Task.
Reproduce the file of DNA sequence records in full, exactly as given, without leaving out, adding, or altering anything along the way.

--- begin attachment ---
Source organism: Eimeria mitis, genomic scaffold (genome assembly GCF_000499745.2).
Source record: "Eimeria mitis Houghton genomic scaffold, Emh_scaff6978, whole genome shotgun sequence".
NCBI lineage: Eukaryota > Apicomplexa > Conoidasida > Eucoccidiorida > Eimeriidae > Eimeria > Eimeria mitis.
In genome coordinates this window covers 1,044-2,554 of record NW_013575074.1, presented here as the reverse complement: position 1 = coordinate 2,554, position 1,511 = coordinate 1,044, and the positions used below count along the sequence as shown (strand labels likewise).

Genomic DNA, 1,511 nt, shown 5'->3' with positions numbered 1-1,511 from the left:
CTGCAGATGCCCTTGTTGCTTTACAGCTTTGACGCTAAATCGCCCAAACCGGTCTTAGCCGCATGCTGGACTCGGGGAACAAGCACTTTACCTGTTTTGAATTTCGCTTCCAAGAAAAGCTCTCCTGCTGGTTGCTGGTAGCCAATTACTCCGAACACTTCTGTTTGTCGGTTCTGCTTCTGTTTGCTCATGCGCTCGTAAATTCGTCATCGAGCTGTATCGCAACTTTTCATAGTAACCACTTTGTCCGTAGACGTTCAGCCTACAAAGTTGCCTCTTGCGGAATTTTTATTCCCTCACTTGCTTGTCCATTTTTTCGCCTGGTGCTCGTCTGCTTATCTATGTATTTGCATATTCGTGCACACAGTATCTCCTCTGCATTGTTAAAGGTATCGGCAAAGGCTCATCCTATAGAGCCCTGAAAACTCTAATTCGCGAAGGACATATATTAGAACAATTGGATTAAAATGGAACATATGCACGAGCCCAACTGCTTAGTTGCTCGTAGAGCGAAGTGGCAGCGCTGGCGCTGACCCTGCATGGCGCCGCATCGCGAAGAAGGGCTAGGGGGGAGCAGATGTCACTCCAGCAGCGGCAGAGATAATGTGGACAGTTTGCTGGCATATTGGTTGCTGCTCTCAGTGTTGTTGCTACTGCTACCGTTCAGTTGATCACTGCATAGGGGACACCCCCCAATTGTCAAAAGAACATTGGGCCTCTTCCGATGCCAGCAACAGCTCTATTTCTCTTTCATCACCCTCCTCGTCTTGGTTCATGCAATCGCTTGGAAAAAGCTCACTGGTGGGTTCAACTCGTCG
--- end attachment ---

Source organism: Eimeria mitis, genomic scaffold (genome assembly GCF_000499745.2).
Source record: "Eimeria mitis Houghton genomic scaffold, Emh_scaff6978, whole genome shotgun sequence".
NCBI lineage: Eukaryota > Apicomplexa > Conoidasida > Eucoccidiorida > Eimeriidae > Eimeria > Eimeria mitis.
In genome coordinates this window covers 1,044-2,554 of record NW_013575074.1, presented here as the reverse complement: position 1 = coordinate 2,554, position 1,511 = coordinate 1,044, and the positions used below count along the sequence as shown (strand labels likewise).

Genomic DNA, 1,511 nt, shown 5'->3' with positions numbered 1-1,511 from the left:
CTGCAGATGCCCTTGTTGCTTTACAGCTTTGACGCTAAATCGCCCAAACCGGTCTTAGCCGCATGCTGGACTCGGGGAACAAGCACTTTACCTGTTTTGAATTTCGCTTCCAAGAAAAGCTCTCCTGCTGGTTGCTGGTAGCCAATTACTCCGAACACTTCTGTTTGTCGGTTCTGCTTCTGTTTGCTCATGCGCTCGTAAATTCGTCATCGAGCTGTATCGCAACTTTTCATAGTAACCACTTTGTCCGTAGACGTTCAGCCTACAAAGTTGCCTCTTGCGGAATTTTTATTCCCTCACTTGCTTGTCCATTTTTTCGCCTGGTGCTCGTCTGCTTATCTATGTATTTGCATATTCGTGCACACAGTATCTCCTCTGCATTGTTAAAGGTATCGGCAAAGGCTCATCCTATAGAGCCCTGAAAACTCTAATTCGCGAAGGACATATATTAGAACAATTGGATTAAAATGGAACATATGCACGAGCCCAACTGCTTAGTTGCTCGTAGAGCGAAGTGGCAGCGCTGGCGCTGACCCTGCATGGCGCCGCATCGCGAAGAAGGGCTAGGGGGGAGCAGATGTCACTCCAGCAGCGGCAGAGATAATGTGGACAGTTTGCTGGCATATTGGTTGCTGCTCTCAGTGTTGTTGCTACTGCTACCGTTCAGTTGATCACTGCATAGGGGACACCCCCCAATTGTCAAAAGAACATTGGGCCTCTTCCGATGCCAGCAACAGCTCTATTTCTCTTTCATCACCCTCCTCGTCTTGGTTCATGCAATCGCTTGGAAAAAGCTCACTGGTGGGTTCAACTCGTCG